Two-Gun Bob: Could The Academics Refurb de Camp? and Other Concerns of a REH Purist

A little over a year ago our occasional Guest Blogger Brian Leno managed to slug his way through the collection of litcrit on Robert E. Howard, all by academics: Conan Meets the Academy, edited by Jonas Prida. And not too long after that he jabbed his way through a review. . . .

I’ve had the review keeping cool in the icehouse for a few months, but with the anniversary of Howard’s suicide coming up on June 11th, it’s no doubt time for it to clamber out on the mat. I’m presenting it in three rounds, each with some ringside commentary by me. Brian could have gone more savage on this book than he did (as when he muttered “My god. You’d have to be one dusty son-of-a-bitch sitting in a study somewhere to want to read something like this. . . .”), but Brian’s such a nice guy, he just couldn’t take off the gloves and go bare knuck.

It takes something truly rancid, such as the Joshi “novel” The Assaults of Chaos, to get Brian really swinging from the ropes.

And now, in this corner, Brian Leno:


I’ve been labeled a Howard completist, and while I think I no longer qualify for that appellation, at one time I couldn’t help myself. I bought — excepting the comics and the paperback pastiches — damn near everything. 

Because of this compulsion I’ve made a few bad purchases in my time — volumes such as the Darrell Schweitzer edited The Robert E. Howard Reader and Two-Gun Bob:  A Centennial Study of Robert E. Howard, compiled by Benjamin Szumskyj. These two books of “literary criticism” only serve to remind me that not all tomes on Howard are good, something other fans of the Texan and his writing also should have discovered by now.

I don’t even know where my copies are of these two anthologies — tools for use in future research they most certainly are not.

So when my copy of Conan Meets the Academy: Multidisciplinary Essays on the Enduring Barbarian arrived I wondered how this book would fare. Would it end up as just another bad Howardian purchase or could it possibly merit being stacked next to Don Herron’s The Dark Barbarian or Leo Grin’s literary journal The Cimmerian? — publications which are undoubted highlights of Robert E. Howard studies.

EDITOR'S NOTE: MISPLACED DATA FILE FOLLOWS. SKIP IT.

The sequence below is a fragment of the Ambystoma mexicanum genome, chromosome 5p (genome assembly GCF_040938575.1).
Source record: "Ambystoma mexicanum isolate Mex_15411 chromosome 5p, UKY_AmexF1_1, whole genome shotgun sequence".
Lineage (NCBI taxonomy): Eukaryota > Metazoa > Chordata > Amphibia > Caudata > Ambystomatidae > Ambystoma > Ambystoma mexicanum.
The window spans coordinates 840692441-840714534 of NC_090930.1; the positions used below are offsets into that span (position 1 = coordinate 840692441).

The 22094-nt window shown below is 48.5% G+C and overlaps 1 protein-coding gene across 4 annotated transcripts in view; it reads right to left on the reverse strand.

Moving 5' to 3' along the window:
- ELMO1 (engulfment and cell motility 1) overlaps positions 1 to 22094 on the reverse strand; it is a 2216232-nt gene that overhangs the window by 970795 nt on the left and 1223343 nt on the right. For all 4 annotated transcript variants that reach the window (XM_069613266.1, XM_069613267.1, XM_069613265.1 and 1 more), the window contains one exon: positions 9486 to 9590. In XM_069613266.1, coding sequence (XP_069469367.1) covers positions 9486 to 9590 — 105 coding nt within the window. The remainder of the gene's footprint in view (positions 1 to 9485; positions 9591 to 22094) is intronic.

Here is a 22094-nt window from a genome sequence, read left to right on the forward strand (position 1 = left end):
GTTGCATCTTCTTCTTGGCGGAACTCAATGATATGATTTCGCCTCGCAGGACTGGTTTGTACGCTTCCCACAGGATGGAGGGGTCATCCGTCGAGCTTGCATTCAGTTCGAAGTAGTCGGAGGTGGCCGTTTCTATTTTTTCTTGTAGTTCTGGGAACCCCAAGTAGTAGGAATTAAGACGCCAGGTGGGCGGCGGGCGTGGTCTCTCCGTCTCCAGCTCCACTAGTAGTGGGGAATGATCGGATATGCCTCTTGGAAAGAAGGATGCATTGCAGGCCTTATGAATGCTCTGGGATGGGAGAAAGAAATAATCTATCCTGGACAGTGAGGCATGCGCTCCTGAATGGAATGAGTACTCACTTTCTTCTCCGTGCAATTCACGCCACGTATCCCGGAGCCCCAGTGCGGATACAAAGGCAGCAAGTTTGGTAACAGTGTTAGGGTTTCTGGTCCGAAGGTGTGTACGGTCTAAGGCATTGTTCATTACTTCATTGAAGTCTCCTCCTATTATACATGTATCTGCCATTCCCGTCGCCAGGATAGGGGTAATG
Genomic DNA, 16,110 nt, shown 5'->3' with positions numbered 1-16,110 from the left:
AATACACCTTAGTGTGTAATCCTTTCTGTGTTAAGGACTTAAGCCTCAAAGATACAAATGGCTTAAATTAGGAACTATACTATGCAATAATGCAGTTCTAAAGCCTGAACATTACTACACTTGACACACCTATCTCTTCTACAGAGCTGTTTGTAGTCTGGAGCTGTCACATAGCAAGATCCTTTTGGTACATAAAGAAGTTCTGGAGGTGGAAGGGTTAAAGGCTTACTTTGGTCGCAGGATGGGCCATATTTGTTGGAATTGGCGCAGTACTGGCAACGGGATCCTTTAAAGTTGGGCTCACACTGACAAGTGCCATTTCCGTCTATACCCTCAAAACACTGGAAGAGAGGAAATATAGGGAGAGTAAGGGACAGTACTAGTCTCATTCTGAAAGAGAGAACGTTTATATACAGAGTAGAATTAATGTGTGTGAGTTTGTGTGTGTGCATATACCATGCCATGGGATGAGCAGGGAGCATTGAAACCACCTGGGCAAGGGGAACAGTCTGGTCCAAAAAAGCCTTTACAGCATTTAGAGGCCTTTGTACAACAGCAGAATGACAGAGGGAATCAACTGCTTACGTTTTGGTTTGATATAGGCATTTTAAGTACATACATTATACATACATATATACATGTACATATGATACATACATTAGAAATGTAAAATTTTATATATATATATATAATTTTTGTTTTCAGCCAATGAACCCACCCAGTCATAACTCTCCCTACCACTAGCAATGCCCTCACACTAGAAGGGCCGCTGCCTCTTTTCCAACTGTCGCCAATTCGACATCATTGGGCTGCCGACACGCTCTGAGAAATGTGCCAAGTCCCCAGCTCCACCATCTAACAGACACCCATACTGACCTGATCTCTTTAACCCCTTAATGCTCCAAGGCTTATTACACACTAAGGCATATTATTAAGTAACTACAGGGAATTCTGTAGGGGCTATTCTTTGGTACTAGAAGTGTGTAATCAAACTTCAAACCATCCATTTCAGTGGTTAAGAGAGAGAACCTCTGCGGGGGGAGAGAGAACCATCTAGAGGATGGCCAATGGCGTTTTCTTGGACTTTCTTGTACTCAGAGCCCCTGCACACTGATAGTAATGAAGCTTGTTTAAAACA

The first couple paragraphs of Jonas Prida’s introduction gave me some slight hope; it seemed that he and I shared a few similarities. Prida writes he first met Conan through “Arnold Schwarzenegger’s well-oiled, muscle bound version in Conan the Barbarian” and he adds that to see it his father drove him to the nearest theater, which was an hour and a half away. He was eleven at that time. I quickly realized that we had something in common; I had also discovered Conan when I was about eleven, except my first meeting came via the Lancer paperbacks. Added to this somewhat coincidental start was the fact that my parents had also driven many miles to take me to a Howard destination — Cross Plains, Texas, where I was able to see the home of my literary idol.

While Prida and I came to Conan at about the same time in our lives there’s a world of difference when he starts discussing Robert E. Howard. I discovered Conan through the art of Howard — I just tossed the de Camp and Carter rubbish aside — so when I saw the Schwarzenegger movie I realized it was a pale imitation of Howard’s barbarian; Prida didn’t have the reading base to understand that. Perhaps that is why to his “adolescent mind” Robert Jordan’s Conan the Invincible was as good as “Red Nails” because, as he phrases it, “it was all Conan.” Prida states in the preface that “as editor he took it upon [himself] to read every Conan story, rewrite, pastiche, and novel available, leaving out only the comics.”

While I suppose I should give him credit for perseverance, I still wonder how he could possibly have so much time to waste.

Before we get much more into this review it should be noted that I am a Conan purist — if it wasn’t written by Howard it’s not really Conan. So when Prida stresses that his book is about Conan “as a cultural product” I have reservations about how the writers might handle the legacy of Robert E. Howard.

And reading a sentence where Prida states he “paid little attention” to the de Camp introductions (where de Camp comes off as jealous of Howard and just downright insensitive) and then adds that there “is certainly a difference in the flavor of Howard’s writing that is not found in the slightly tamer [emphasis mine] versions of de Camp” not only makes me angry but also a bit uneasy.